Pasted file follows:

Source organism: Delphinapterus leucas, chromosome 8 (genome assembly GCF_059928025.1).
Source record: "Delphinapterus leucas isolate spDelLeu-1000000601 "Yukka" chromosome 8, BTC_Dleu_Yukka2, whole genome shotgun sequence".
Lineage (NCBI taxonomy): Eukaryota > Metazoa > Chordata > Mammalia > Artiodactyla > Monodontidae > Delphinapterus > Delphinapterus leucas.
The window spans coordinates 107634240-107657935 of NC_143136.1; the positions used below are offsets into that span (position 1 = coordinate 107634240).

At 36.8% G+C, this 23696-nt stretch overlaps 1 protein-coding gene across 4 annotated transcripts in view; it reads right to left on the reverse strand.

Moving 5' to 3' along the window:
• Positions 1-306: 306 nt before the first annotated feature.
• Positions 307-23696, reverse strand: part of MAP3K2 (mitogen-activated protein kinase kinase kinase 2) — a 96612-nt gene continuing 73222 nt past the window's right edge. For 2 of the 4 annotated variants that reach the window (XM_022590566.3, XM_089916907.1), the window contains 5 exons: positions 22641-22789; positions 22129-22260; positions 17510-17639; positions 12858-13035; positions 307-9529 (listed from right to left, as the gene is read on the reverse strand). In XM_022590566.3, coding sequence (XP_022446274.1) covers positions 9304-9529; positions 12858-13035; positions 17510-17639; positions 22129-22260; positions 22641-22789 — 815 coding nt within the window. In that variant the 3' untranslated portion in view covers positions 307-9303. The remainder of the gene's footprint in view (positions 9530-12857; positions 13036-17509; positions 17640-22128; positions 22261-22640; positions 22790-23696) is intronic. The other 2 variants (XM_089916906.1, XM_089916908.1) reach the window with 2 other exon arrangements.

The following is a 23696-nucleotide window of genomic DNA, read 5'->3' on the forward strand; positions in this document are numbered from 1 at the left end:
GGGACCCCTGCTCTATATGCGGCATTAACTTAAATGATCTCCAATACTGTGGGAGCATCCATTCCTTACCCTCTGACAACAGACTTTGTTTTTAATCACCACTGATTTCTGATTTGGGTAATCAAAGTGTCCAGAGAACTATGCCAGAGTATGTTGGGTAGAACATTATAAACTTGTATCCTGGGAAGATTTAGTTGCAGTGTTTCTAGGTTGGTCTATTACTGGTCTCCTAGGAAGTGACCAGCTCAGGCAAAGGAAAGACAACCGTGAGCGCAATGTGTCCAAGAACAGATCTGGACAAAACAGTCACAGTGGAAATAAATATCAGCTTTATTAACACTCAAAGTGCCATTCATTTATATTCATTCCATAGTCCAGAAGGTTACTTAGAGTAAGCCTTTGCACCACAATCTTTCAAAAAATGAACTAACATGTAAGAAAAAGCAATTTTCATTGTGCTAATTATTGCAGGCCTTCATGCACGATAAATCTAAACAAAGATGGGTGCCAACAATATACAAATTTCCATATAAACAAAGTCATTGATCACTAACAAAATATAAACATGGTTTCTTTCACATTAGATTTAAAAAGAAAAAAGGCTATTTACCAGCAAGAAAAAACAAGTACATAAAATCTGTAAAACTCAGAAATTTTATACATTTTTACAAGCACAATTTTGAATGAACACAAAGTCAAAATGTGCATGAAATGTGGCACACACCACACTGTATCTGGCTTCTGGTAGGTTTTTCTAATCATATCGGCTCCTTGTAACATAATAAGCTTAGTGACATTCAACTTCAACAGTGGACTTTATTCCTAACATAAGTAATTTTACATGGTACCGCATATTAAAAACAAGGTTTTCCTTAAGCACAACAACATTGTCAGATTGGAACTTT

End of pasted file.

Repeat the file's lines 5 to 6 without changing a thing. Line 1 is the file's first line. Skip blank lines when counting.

At 36.8% G+C, this 23696-nt stretch overlaps 1 protein-coding gene across 4 annotated transcripts in view; it reads right to left on the reverse strand.

Moving 5' to 3' along the window: